Electric forklifts have lower operating costs than forklifts with internal combustion engines. They’re also more energy efficient, which makes them eco-friendlier. Create a properly functioning charging area and keep workers safe with these tips for setting up a forklift battery charging station.
Meet OSHA Requirements
OSHA outlines safety standards for creating a lead-acid battery charging station because the charging process can create hazards. The risks associated with charging are exposure to corrosive chemicals, electrolyte boil-over, mismatched voltage, electric shock, excessive heating, and fumes. Refer to OSHA standard 1910.178(g) to create a safe charging station.
The charging station will need facilities for flushing and neutralizing spilled electrolyte and for fire protection. The flooring material should resist acid damage. Place bollards or barriers around chargers to protect them from being damaged by lift trucks. The room needs adequate ventilation for dispersing fumes from gassing batteries.
Train employees on proper lift truck management, how to use battery-handling equipment, and safety precautions to follow. Post signs throughout the space reminding personnel of hazards and precautions.
Ensure Adequate Space and Electrical Service
The next tip for setting up a forklift battery charging station is to choose an area that has adequate electrical service and space. Calculate power requirements based on your lift trucks’ needs and ventilation and cooling equipment.
Consider the size and number of lift trucks that will enter the charging station and the floor space you need for battery storage. You can invest in a vertical storage system to save floor space. Don’t forget to leave enough square footage for future growth, which will require more batteries and more electric lift trucks.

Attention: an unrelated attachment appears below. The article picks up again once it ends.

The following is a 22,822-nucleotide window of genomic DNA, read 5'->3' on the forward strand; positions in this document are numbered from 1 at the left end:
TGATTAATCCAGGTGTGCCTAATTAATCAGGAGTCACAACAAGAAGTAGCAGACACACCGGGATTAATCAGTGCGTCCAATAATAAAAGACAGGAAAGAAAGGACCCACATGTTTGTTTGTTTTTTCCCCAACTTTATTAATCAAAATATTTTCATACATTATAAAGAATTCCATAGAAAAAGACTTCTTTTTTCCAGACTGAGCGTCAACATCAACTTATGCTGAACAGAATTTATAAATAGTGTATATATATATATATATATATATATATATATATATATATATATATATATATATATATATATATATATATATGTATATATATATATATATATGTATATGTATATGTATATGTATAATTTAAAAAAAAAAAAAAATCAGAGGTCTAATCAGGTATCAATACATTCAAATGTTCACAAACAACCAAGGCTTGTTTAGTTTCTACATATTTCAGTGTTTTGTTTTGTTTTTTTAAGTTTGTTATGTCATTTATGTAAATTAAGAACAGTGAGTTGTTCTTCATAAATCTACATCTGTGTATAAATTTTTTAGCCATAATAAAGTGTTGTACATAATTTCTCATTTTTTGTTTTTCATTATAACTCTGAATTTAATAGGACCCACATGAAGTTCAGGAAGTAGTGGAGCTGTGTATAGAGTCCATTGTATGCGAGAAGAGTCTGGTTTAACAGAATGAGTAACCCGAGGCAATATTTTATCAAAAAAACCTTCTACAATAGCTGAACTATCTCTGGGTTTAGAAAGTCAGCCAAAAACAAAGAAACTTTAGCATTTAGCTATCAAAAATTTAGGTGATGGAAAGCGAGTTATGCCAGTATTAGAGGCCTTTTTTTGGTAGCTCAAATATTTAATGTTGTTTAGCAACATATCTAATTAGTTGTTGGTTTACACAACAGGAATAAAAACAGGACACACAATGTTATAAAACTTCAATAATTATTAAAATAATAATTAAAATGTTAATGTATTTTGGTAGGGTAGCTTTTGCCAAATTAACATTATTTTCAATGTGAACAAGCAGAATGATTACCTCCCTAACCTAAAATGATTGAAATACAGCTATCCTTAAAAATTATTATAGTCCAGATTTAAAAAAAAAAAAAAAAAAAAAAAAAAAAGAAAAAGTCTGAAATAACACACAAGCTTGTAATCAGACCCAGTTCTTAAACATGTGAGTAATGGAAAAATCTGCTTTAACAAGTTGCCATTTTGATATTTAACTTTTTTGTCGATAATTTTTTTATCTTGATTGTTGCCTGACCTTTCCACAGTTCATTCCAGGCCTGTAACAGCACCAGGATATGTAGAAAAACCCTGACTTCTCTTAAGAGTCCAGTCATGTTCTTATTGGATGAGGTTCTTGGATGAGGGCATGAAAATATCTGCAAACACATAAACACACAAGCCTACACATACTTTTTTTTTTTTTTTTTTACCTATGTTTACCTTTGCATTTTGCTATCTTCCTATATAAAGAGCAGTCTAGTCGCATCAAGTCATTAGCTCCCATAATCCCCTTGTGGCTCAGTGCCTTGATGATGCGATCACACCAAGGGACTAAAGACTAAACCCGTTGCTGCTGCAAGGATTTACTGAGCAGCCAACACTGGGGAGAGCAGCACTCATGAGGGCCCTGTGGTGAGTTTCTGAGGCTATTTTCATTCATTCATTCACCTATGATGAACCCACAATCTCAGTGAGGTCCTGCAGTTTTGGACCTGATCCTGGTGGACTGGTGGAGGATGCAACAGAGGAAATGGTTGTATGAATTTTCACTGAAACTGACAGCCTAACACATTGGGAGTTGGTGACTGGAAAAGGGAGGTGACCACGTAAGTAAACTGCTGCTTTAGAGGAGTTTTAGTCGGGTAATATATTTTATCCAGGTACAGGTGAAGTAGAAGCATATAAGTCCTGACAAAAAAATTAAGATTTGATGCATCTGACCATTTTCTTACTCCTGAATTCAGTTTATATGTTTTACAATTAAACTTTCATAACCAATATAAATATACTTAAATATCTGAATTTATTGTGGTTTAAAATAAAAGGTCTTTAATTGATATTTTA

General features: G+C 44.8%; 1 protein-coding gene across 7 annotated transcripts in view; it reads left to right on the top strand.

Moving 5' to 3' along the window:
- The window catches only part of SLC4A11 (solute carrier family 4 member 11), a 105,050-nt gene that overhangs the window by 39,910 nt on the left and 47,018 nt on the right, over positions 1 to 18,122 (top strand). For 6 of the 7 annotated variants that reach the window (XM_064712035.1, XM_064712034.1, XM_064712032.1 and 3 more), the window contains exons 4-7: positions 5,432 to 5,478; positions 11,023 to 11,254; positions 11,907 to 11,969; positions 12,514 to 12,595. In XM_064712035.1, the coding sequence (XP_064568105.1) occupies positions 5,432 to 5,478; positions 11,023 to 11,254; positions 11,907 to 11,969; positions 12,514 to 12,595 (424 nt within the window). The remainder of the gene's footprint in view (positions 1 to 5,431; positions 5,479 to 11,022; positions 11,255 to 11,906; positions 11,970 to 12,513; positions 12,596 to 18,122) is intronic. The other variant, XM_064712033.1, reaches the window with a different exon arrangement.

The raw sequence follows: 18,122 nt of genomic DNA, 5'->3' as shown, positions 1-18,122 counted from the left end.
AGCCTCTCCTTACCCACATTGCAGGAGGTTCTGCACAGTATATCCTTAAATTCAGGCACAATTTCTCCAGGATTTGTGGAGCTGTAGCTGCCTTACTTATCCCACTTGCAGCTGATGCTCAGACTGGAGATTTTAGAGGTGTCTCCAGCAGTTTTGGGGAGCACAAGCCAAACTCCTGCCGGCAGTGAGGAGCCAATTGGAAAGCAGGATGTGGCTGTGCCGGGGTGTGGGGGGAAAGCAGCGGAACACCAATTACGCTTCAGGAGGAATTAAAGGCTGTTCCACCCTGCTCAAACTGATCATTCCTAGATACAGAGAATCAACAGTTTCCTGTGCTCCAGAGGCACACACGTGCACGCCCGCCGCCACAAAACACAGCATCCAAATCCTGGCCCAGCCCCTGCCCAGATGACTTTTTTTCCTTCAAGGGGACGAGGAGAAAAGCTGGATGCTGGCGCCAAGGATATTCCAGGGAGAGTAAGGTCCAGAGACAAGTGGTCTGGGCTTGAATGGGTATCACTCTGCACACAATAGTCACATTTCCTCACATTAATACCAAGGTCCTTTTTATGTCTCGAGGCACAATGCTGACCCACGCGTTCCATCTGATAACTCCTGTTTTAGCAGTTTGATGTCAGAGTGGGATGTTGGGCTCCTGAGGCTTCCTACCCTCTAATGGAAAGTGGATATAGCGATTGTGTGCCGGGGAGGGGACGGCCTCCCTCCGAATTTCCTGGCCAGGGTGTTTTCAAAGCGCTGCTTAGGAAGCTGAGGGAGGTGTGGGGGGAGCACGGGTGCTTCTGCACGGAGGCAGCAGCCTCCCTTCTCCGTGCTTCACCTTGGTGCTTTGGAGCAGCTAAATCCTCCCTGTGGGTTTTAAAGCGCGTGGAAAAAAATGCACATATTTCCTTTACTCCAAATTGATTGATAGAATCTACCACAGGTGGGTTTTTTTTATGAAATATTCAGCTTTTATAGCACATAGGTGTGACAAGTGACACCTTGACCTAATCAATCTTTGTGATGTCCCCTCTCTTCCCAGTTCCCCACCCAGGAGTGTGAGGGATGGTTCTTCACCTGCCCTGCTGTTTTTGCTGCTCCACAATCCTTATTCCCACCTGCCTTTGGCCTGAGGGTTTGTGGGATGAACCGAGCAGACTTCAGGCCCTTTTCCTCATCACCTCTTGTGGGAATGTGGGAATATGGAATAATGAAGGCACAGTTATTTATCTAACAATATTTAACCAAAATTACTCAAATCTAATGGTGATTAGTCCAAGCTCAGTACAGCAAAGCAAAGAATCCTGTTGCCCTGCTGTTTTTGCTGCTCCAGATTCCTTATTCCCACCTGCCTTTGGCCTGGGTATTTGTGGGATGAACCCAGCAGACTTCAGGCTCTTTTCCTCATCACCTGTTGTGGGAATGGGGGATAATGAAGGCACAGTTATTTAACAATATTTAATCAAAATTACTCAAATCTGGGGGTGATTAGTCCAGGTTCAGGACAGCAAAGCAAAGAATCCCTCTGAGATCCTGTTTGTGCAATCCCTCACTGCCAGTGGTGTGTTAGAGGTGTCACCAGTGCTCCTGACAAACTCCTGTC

Install Chargers and Battery Changing Equipment
Mount all four corners of each charger on a shelf. If you are stacking the chargers, follow the manufacturer’s instructions to ensure adequate ventilation.
The DC cable leads should connect to the battery without going over the manufacturer’s recommended cable lead length. Personnel should have easy access to chargers for maintenance.
Depending on your lift trucks, you’ll need equipment for overhead or side extraction. Overhead battery extractors use a fork attachment and lifting beam that lifts batteries vertically from the truck.
For a smaller fleet with just one or two trucks, you can use a portable gantry crane. For larger fleets, a track-mounted crane works better.
Side extraction equipment usually uses a vacuum or magnetic arm to remove the battery. Equipment such as walkie transfer carriages and battery transfer carriages keep the battery at a constant height during extraction and replacement.
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